There wasn't any horsin' around when new University of Minnesota President Joan Gabel came to the Crookston campus Wednesday.

Well, actually, maybe there was a little fun.

Gabel visited the campus for the second time Wednesday, Nov. 6, and for the first time as president of the University of Minnesota system. Gabel had previously visited campus when she was interviewing for the job in December. Gabel became the 17th president of the University of Minnesota system on July 1.

Wednesday's visit involved meetings with faculty, staff and students, as well as other officials on the UMC campus.

She also met Max, a horse that is a part of UMC’s equine program. Gabel, though a bit hesitant, sat on the horse’s back and posed for a few photos Wednesday afternoon.

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But while that was all fun and games, Gabel said UMC's equine program, is a "gem" in the region and the country. The program is recognized nationally and draws a unique student base.

"It's a gem now, but I think the growth potential is in making sure people know the gem is there," Gabel said.

As enrollment in higher education institutions across the country continues to dip, Gabel said universities will need to lean on their unique programs to engage students. Gabel said there has not only been participation in the equine program from students who are majoring in the program, but also growth in students participating from related fields.

“I think that the schools that are doing well or better than well in this national trend that we've been discussing are (the schools) that lean into a distinction like that,” she said, speaking of UMC’s equine program.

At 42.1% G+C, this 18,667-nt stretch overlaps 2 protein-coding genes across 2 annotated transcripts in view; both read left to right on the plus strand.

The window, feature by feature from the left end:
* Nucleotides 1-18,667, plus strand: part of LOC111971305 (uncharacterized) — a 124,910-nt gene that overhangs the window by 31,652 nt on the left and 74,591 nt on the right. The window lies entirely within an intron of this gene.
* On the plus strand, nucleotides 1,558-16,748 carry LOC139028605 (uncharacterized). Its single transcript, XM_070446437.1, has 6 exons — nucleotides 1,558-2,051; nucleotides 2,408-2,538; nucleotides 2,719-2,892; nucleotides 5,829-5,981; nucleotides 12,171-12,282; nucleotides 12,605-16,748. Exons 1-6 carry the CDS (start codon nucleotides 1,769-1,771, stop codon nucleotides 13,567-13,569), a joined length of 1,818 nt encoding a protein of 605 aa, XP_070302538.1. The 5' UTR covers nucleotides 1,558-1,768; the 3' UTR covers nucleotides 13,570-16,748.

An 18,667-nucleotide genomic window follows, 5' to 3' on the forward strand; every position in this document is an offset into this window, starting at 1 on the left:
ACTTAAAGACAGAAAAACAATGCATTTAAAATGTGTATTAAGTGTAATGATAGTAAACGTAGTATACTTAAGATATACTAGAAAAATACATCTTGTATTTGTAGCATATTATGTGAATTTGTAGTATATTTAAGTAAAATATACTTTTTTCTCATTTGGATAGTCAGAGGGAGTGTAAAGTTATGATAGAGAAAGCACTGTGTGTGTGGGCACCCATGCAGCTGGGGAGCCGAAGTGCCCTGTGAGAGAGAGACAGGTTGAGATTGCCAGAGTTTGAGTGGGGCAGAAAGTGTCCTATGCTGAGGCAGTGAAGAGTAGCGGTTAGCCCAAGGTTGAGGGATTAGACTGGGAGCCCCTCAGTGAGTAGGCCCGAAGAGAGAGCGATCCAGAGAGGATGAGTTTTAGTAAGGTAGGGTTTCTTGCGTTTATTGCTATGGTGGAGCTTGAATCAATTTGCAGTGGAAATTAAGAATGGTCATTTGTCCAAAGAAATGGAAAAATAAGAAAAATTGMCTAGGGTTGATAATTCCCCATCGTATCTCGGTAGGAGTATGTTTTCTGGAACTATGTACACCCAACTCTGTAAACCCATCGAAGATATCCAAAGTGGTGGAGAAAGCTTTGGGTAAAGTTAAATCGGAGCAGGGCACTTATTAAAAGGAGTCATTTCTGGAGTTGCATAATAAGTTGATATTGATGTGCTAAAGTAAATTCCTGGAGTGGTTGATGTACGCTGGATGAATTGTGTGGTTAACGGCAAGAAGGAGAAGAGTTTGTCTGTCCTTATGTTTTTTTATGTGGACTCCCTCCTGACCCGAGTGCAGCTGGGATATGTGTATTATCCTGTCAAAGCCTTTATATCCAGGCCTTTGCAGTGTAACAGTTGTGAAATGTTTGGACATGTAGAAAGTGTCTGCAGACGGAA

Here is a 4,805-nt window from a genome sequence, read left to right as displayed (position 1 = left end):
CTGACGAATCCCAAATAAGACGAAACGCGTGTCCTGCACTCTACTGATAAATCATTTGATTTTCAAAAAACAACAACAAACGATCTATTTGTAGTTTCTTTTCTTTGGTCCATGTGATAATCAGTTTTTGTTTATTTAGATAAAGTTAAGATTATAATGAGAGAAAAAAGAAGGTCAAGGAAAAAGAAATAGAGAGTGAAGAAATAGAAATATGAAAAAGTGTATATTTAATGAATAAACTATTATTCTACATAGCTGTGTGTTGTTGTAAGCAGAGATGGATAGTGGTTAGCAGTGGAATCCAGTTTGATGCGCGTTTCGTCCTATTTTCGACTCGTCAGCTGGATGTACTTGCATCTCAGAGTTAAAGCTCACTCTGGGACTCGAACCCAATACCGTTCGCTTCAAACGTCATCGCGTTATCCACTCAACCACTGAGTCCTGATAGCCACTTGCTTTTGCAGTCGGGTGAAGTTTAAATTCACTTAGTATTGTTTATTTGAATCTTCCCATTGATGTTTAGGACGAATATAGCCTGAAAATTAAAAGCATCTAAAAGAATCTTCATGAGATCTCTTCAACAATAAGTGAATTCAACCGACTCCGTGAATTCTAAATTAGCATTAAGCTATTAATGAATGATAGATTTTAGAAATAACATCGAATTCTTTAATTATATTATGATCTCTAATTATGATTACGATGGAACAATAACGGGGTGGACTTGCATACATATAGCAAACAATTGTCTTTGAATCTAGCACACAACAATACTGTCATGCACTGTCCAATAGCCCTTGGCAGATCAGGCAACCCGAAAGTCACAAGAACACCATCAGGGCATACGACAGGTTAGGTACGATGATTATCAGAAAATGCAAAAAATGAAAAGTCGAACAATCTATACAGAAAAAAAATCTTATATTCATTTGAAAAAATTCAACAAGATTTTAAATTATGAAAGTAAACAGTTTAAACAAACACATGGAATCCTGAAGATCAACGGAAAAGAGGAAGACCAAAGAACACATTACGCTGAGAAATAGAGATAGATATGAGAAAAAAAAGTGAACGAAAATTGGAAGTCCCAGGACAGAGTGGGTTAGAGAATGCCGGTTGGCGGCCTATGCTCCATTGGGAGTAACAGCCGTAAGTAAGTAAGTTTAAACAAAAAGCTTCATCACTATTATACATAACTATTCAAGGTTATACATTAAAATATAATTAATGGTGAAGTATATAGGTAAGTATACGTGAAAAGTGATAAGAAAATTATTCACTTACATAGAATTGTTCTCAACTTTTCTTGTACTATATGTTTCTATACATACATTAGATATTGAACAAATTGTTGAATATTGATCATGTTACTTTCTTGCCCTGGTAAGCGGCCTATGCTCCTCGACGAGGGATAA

Enrollment remained fairly steady at UMC this fall, with a slight bump in the student population. Overall enrollment was also up at the system level.

Gabel said it is important for people to know what kind of programs are available at UMC and to ensure the stories of those students are being told and told well.

The first few months

Gabel has been enjoying her first few months as president. She has met with leaders on the other four campuses in the system as a part of her inauguration process. Crookston was last on the list so Gabel could attend the university’s annual “Torch and Shield” donor and alumni dinner, which was held Wednesday evening.

“I feel great. I'm really glad to be here in Crookston and as a part of the University of Minnesota system,” she said.

Gabel said the interview process, which also involved visiting each of the campuses, gave her the opportunity to talk with campus leaders and better understand each campus.

Eleora DeMuth, a UMC student who also serves as a student representative on the University of Minnesota Board of Regents, said she is glad Gabel was able to visit the campus to "talk with the people that live this on a daily basis."

"I think that's something that she's been absolutely phenomenal at. I was at her inauguration and she spent time with us as students," she said. "That's something that I've ultimately been incredibly impressed with. And I think that really those connections that she's made in those conversations she's had gives a very realistic expectation of where we're at, but also potentially where we could be going."

Gabel’s visit to UMC also allows her to gain more insights from the campus for the system’s ongoing strategic planning, Gabel said.